Japan-Radiation Test Results: 5th Round
We’ve tested our seafood for a fifth time … and again received very reassuring results
We’ve tested our seafood for a fifth time … and again received very reassuring results
We're pleased to announce the results from our fifth round of radiation tests.
They ratify the good results of our prior tests, and confirm that our fish are perfectly safe.
Vital Choice was the first U.S. retailer to reveal the results of radiation tests on Pacific seafood.
In 2012, we tested our seafood twice for radionuclides from Japan's Fukushima nuclear plant, and it was found totally safe.
We re-tested our seafood twice in 2013 … and again received uniformly reassuring results.
You will find links to all of our prior test reports on our Japan Nuclear Accident: Overview and Updates page.
Latest test results prove reassuring
Late last fall, radiation-detection experts at Eurofins Laboratories and SGS Laboratories analyzed samples of our primary wild Alaskan and Pacific seafood products.
They looked for traces of the four radionuclides that are the only unsafe radioactive elements released in significant amounts from the stricken nuclear plant: cesium-134, cesium-137, iodine-131, and strontium-90.
With one exception, the 5th round of tests found none of these four key Fukushima-related radionuclides in any of our fish samples.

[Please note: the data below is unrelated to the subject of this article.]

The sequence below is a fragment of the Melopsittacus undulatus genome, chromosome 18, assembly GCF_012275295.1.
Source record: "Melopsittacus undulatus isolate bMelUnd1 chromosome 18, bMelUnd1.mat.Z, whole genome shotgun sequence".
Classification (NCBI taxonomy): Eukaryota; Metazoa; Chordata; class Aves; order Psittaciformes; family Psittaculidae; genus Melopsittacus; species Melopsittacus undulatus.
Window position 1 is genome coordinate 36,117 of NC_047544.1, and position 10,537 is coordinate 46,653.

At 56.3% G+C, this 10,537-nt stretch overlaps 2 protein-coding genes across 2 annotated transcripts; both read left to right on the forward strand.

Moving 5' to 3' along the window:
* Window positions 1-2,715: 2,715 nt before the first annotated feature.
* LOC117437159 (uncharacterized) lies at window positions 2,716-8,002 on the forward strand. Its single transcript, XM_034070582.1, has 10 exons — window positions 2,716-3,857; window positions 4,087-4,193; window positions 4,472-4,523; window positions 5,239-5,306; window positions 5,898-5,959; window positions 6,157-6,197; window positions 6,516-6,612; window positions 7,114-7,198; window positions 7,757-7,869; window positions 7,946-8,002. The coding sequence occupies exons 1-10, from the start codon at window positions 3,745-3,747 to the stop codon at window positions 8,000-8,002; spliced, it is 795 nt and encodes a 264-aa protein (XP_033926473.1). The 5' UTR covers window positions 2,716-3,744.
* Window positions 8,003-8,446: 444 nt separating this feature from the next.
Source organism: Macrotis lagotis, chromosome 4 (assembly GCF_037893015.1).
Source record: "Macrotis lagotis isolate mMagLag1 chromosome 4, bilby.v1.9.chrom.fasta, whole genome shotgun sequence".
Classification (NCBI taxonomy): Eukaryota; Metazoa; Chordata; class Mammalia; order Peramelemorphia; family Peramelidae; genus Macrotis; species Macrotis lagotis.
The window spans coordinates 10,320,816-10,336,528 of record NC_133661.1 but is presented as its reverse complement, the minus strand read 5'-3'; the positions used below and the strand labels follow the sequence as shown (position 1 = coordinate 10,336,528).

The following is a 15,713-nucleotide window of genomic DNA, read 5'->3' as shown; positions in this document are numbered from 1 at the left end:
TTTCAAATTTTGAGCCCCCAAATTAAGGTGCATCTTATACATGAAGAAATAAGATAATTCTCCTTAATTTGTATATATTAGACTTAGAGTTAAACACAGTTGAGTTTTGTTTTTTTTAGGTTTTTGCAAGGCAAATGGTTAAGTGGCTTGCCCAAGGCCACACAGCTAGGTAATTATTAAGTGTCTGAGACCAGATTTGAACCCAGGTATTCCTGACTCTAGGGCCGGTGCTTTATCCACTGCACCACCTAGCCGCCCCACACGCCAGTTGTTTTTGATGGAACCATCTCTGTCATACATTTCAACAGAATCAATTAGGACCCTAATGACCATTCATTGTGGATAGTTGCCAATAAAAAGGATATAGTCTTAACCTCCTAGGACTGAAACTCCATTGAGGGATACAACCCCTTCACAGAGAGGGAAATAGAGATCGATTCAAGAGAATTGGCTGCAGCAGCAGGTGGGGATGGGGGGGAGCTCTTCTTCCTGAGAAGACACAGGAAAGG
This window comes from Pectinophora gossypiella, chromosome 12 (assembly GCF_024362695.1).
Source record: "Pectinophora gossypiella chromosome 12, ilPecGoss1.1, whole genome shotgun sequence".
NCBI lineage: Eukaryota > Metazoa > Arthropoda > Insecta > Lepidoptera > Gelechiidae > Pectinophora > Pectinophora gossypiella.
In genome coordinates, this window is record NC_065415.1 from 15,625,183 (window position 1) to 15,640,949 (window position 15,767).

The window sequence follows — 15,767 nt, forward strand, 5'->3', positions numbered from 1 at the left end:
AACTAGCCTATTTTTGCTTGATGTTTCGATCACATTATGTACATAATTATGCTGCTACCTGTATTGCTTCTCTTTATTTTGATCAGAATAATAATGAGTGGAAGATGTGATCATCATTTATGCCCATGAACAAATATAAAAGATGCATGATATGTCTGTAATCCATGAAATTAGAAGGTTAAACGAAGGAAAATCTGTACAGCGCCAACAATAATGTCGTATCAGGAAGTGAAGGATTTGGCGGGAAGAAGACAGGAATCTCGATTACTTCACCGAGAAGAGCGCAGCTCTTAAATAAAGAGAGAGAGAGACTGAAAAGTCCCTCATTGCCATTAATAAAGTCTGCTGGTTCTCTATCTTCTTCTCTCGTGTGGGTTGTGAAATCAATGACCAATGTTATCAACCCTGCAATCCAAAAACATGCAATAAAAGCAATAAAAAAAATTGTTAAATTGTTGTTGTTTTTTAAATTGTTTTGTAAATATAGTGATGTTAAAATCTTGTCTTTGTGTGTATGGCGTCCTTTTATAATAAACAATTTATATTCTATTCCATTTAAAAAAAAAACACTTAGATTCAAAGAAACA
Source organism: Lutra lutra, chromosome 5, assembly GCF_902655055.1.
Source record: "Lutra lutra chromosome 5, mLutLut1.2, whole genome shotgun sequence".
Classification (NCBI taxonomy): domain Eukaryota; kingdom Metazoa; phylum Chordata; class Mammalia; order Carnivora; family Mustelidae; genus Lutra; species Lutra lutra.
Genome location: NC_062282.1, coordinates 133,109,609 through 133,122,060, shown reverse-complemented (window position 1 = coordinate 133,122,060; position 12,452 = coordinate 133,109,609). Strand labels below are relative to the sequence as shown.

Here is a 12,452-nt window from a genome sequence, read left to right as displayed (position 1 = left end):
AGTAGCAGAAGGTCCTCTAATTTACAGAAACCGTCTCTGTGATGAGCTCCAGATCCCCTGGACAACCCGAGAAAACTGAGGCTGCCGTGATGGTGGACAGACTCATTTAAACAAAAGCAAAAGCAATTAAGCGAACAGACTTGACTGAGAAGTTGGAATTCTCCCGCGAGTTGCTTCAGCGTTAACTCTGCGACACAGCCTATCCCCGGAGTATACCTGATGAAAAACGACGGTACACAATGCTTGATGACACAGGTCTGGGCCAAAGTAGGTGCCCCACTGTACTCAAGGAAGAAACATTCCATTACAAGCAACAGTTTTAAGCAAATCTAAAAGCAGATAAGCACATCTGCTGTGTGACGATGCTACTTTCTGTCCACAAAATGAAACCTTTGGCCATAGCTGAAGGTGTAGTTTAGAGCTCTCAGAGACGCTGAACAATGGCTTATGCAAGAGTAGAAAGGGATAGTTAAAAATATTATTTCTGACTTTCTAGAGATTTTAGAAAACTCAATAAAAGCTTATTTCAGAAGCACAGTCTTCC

The sole exception was a sample of sockeye salmon, which reportedly contained traces of strontium-90 that fell below the FDA safety limit, as detailed below.
Cesium-134 – None detected (<1.0 Bq/kg*)
Cesium-137: None detected (<1.0 Bq/kg).
Iodine-131 – None detected (<2.0 Bq/kg).
Note: Iodine-131 decays to totally safe forms within about two weeks after its creation in a nuclear plant.
Strontium-90: None detected in king salmon, halibut, or albacore tuna. Sockeye salmon contained 1,760 pCi/kg of strontium-90, which is less than half (41%) of the FDA's safety limit (DIL) of 4,300 pCi/kg.
Note: We seriously doubt that the sockeye sample contained that much strontium-90, for the reasons explained at the bottom of this page*. We will endeavor to test the subsequent sockeye harvest to confirm our suspicion of a lab error. (Unfortunately, the lab that reported this dubiously high, albeit safe, result is the only lab we have found that is willing to test for strontium-90.)
Grains, leafy vegetables, and dairy products are the leading sources of dietary strontium-90 in the U.S. diet, and the concentration in U.S.-grown vegetables typically peaks at 9 pCi/kg.
To learn more about the terms referenced here, and place the results in perspective, see "Vital Choice Fish Pass the Test with Flying Colors”.
Our testing criteria and rationale
We chose to test sockeye salmon, king salmon, halibut, and albacore, because they are the only species we sell that could pose a plausible – albeit remote – risk of accumulating significant amounts of radionuclides from Japan.